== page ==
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Pervert comments on Smriti Irani by male lawmakers showcase our society’s mindset. If you can’t subjugate women, humiliate them!

Smriti Irani

I am no fan of ex-HRD minister Smriti Irani. I was appalled by the way she had dealt with this year’s biggest controversies, the Rohith Vemula suicide case and the JNU sedition row. And I cringed on Irani’s fiery speech in Parliament when she thumped her chest, beat the desk, and said nobody could be as “tolerant as her” as she is married to a Parsi, a “micro-community”. I personally believed she need not be so dramatic.

Smriti Irani
I cringed on watching Smriti Irani’s fiery speech in Parliament when she thumped her chest and beat the desk

But Irani had stunned everybody, right from the Opposition to the masses. This was a woman, who wouldn’t take things lying, and bring a cache of documents into the Parliament to slay all her rivals with her brilliant oration. That we can credit it to Smriti Irani; not many women can be so frank in their public appearances.

That Irani spoke like a revolutionary, earned her a big pat on her back from none other than our Prime Minister Narendra Modi. To endorse her view, he shared her speech on Twitter, and commented “Satyameva Jayate”.

That Irani spoke like a revolutionary, earned her a big pat on her back from none other than Prime Minister Narendra Modi.

But I guess that speech was her undoing. Soon after Irani’s Parliament speech, people, including the doctor who announced Rohith dead, pointed at the minister’s twisting of facts. She had said not a doctor was there when the Dalit student was found hanging. In reality, the campus doctor had come on time, and even delivered a written note.

Only when we were beginning to think there was no messing up with the vigilant HRD minister, it was discovered that she had bungled up. It’s another thing, the Centre never showed how it measured Irani, for it stayed away from commenting on any of these controversies.

JDU MP Ali Anwar
JDU MP Ali Anwar while taking a jibe at Union Minister Smriti Irani said the textile ministry has been given to Smriti Irani to cover her body.

In spite of my dislike for Irani, I would say she took her job seriously, and justified her role. Whatever she is, she doesn’t deserve all the sexist tawdry jokes, and the crass lambasting based on her appearance. Her weight or her previous job doesn’t make her a ready-made object on which we can  target our vilest of abuses.

Irani is not new to these kinds of misogynist attacks. When she was an actress, her sudden weight gain drew a lot of flak from people. She later confessed that it was the result of malfunctioning thyroid.


Criticizing a minister for her work is one thing, but pulling her down with sexual innuendos is another. Enough has already been talked about all those unpleasant sexist remarks spitted out by a handful of our male politicians. These are the same men, who have a say in forming our laws for women.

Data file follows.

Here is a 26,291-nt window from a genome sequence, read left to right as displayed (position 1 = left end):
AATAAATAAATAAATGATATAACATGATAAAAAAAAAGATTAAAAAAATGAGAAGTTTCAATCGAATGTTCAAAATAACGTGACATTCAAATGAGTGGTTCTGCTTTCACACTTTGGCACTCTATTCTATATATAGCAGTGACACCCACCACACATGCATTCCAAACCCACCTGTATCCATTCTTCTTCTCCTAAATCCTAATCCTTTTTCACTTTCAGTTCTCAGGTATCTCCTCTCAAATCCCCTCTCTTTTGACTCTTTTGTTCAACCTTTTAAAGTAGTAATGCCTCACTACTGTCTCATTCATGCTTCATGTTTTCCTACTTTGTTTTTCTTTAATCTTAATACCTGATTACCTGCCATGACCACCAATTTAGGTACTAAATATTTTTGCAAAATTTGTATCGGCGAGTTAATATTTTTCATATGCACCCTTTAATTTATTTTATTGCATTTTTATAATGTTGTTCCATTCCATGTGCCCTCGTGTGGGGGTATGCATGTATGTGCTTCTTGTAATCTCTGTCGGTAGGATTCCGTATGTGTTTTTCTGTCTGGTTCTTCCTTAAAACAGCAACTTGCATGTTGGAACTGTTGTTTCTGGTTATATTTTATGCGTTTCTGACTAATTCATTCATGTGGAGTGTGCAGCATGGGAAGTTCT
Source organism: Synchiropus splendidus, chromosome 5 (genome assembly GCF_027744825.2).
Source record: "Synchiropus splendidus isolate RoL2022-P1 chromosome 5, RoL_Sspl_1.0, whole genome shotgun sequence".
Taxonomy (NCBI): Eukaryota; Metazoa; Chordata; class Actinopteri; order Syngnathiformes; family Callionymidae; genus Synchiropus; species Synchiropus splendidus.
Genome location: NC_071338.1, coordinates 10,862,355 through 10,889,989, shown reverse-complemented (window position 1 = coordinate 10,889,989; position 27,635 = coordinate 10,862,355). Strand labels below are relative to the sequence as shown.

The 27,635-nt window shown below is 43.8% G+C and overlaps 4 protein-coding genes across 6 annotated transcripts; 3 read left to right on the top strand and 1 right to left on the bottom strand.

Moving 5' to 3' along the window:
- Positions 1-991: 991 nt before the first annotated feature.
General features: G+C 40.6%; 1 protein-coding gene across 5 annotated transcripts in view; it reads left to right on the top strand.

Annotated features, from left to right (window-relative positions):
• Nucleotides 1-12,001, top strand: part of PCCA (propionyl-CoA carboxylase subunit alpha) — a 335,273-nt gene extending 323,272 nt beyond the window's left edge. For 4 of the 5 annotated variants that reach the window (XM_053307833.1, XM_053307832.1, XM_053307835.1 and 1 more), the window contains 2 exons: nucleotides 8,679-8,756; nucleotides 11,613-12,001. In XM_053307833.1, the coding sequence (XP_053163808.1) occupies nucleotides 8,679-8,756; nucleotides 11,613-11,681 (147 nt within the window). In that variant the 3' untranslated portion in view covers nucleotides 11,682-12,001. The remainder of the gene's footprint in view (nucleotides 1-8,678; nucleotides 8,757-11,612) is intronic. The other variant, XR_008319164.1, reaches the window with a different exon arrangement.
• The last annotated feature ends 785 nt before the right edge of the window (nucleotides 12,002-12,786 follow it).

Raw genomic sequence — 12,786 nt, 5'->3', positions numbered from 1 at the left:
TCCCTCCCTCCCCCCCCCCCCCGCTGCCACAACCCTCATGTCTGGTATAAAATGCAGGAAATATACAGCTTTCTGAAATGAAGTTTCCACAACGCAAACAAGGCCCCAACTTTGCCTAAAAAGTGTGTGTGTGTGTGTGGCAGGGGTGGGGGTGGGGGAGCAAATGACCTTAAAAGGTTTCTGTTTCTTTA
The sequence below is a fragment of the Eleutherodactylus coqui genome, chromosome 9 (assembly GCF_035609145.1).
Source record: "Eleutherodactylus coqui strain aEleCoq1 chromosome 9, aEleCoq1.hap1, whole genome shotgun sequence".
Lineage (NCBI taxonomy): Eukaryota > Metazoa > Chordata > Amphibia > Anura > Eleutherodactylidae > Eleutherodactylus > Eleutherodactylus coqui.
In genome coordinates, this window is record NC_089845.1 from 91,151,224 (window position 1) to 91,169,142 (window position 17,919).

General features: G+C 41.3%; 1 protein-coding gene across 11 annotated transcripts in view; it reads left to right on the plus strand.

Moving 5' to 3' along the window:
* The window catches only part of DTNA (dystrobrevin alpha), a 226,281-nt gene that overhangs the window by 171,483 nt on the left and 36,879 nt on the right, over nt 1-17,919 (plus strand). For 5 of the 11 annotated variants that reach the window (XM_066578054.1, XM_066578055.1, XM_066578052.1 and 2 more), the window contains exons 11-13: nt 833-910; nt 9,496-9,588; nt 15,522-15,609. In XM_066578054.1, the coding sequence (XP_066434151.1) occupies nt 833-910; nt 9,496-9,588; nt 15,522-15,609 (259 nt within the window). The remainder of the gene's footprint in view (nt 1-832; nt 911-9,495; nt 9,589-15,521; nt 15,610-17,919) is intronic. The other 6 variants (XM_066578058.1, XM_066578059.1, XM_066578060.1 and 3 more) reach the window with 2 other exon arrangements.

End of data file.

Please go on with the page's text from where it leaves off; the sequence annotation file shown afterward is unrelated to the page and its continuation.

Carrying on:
With men as such for lawmakers, we can never hope something good coming for the society. The sad thing is, even an articulate and fiery top minister like Smriti Irani is objectified in such a brazen way. There is less hope for those faceless women in India to come out of the misogynist loop that they are subjected to every day.

Sadly, with a twisted mindset like this, our society can never let go off the fear of becoming another Nirbhaya.

About the author

Abhishek Dinman

Abhishek Dinman

Writing and reporting on national security issues may arguably be one of the most difficult beats for a journalist, and my transition from a sports journalist to being TVON’s editor was definitely not without effort. I designed content for ESPN STAR Sports and extensively covered tournaments nationally and internationally. I was also an investigative journalist for ZEE’s India’s Most Wanted’. But I have been deeply impacted by rising threats to India’s national security, resulting in loss of numerous lives. This has both saddened me and helped in reshaping my thought process. I’m acutely aware of the changing geopolitical dynamics today and never afraid to speak my mind. My interface with policy makers and national security experts gives me perspective and insight, helping me provide context and statistics to stories about terrorism and national security policy.
On the side, I spend time with recovering addicts and help them heal.

He focuses on social affairs and the dynamics and theory of how people receive and react to different forms of information on a variety of subjects.

He loves exploring hidden beaches in South East Asia, counseling and spending time with recovering addicts. He spends most of his TV time on watching National Geographic and old episodes of ‘Friends’.

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